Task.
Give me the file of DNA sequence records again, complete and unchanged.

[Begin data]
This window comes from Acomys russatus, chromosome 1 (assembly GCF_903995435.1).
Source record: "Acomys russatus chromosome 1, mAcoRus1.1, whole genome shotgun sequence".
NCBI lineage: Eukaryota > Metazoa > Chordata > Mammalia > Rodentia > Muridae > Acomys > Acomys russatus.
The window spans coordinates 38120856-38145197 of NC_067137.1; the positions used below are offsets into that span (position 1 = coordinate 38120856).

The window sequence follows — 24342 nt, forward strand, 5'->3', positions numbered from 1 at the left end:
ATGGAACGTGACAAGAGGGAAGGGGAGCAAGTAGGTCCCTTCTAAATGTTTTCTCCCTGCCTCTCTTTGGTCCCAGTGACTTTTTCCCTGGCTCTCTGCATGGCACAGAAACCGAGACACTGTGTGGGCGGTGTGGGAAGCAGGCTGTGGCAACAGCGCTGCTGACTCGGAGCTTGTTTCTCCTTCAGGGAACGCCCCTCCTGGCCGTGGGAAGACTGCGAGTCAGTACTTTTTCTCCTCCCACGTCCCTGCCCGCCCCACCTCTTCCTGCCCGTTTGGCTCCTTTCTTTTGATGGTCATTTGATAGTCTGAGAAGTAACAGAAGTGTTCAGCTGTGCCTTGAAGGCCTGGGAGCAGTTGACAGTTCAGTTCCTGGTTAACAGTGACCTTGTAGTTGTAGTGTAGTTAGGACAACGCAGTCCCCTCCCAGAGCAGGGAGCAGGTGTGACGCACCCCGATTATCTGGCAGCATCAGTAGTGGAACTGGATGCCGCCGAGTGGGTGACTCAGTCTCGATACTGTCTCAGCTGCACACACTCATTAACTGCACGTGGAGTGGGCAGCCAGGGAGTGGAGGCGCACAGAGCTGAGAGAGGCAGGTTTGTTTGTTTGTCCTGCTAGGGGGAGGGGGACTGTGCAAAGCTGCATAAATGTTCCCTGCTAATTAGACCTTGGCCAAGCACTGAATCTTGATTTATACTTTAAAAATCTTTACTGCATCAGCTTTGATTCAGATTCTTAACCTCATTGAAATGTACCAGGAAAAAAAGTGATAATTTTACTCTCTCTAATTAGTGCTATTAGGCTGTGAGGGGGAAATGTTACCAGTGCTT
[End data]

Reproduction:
This window comes from Acomys russatus, chromosome 1 (assembly GCF_903995435.1).
Source record: "Acomys russatus chromosome 1, mAcoRus1.1, whole genome shotgun sequence".
NCBI lineage: Eukaryota > Metazoa > Chordata > Mammalia > Rodentia > Muridae > Acomys > Acomys russatus.
The window spans coordinates 38120856-38145197 of NC_067137.1; the positions used below are offsets into that span (position 1 = coordinate 38120856).

The window sequence follows — 24342 nt, forward strand, 5'->3', positions numbered from 1 at the left end:
ATGGAACGTGACAAGAGGGAAGGGGAGCAAGTAGGTCCCTTCTAAATGTTTTCTCCCTGCCTCTCTTTGGTCCCAGTGACTTTTTCCCTGGCTCTCTGCATGGCACAGAAACCGAGACACTGTGTGGGCGGTGTGGGAAGCAGGCTGTGGCAACAGCGCTGCTGACTCGGAGCTTGTTTCTCCTTCAGGGAACGCCCCTCCTGGCCGTGGGAAGACTGCGAGTCAGTACTTTTTCTCCTCCCACGTCCCTGCCCGCCCCACCTCTTCCTGCCCGTTTGGCTCCTTTCTTTTGATGGTCATTTGATAGTCTGAGAAGTAACAGAAGTGTTCAGCTGTGCCTTGAAGGCCTGGGAGCAGTTGACAGTTCAGTTCCTGGTTAACAGTGACCTTGTAGTTGTAGTGTAGTTAGGACAACGCAGTCCCCTCCCAGAGCAGGGAGCAGGTGTGACGCACCCCGATTATCTGGCAGCATCAGTAGTGGAACTGGATGCCGCCGAGTGGGTGACTCAGTCTCGATACTGTCTCAGCTGCACACACTCATTAACTGCACGTGGAGTGGGCAGCCAGGGAGTGGAGGCGCACAGAGCTGAGAGAGGCAGGTTTGTTTGTTTGTCCTGCTAGGGGGAGGGGGACTGTGCAAAGCTGCATAAATGTTCCCTGCTAATTAGACCTTGGCCAAGCACTGAATCTTGATTTATACTTTAAAAATCTTTACTGCATCAGCTTTGATTCAGATTCTTAACCTCATTGAAATGTACCAGGAAAAAAAGTGATAATTTTACTCTCTCTAATTAGTGCTATTAGGCTGTGAGGGGGAAATGTTACCAGTGCTT